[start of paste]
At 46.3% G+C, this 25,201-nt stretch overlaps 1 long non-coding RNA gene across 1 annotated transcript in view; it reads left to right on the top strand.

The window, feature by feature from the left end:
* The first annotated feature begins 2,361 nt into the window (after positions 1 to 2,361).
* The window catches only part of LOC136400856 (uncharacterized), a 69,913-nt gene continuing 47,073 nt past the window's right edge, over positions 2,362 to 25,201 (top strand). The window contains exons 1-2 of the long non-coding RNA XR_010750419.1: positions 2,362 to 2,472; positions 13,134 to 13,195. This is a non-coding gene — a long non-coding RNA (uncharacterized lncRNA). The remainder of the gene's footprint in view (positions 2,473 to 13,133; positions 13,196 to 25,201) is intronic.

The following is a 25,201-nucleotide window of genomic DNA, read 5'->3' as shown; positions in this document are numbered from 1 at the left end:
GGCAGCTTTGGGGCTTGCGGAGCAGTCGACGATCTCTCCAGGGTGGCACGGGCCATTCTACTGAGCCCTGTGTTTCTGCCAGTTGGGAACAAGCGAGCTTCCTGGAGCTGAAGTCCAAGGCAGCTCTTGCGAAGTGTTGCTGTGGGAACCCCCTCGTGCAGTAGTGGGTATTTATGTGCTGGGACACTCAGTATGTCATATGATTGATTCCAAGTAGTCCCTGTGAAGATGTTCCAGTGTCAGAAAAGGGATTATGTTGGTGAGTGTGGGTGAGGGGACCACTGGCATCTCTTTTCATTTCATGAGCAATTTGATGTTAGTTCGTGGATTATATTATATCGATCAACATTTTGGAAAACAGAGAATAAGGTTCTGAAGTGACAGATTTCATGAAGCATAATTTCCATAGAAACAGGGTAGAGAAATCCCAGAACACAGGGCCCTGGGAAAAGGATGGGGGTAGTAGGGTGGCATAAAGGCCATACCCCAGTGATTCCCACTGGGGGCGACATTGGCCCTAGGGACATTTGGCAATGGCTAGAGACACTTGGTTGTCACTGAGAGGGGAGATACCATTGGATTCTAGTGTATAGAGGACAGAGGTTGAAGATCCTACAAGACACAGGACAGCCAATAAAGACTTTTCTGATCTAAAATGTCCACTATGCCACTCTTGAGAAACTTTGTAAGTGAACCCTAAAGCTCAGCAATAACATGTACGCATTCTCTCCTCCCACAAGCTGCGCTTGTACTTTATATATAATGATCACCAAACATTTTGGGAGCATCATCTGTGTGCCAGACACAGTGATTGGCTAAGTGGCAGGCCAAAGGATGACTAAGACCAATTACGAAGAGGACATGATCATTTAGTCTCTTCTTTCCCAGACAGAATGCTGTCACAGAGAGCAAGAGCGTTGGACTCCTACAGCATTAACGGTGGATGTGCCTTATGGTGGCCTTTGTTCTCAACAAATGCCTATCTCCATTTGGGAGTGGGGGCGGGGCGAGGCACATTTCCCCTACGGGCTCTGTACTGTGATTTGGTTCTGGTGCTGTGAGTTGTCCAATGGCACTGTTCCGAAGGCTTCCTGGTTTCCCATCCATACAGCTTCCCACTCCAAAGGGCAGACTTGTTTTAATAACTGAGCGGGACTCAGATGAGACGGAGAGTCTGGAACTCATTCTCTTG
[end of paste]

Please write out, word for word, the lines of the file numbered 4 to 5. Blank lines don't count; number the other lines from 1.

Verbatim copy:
* The window catches only part of LOC136400856 (uncharacterized), a 69,913-nt gene continuing 47,073 nt past the window's right edge, over positions 2,362 to 25,201 (top strand). The window contains exons 1-2 of the long non-coding RNA XR_010750419.1: positions 2,362 to 2,472; positions 13,134 to 13,195. This is a non-coding gene — a long non-coding RNA (uncharacterized lncRNA). The remainder of the gene's footprint in view (positions 2,473 to 13,133; positions 13,196 to 25,201) is intronic.

The following is a 25,201-nucleotide window of genomic DNA, read 5'->3' as shown; positions in this document are numbered from 1 at the left end: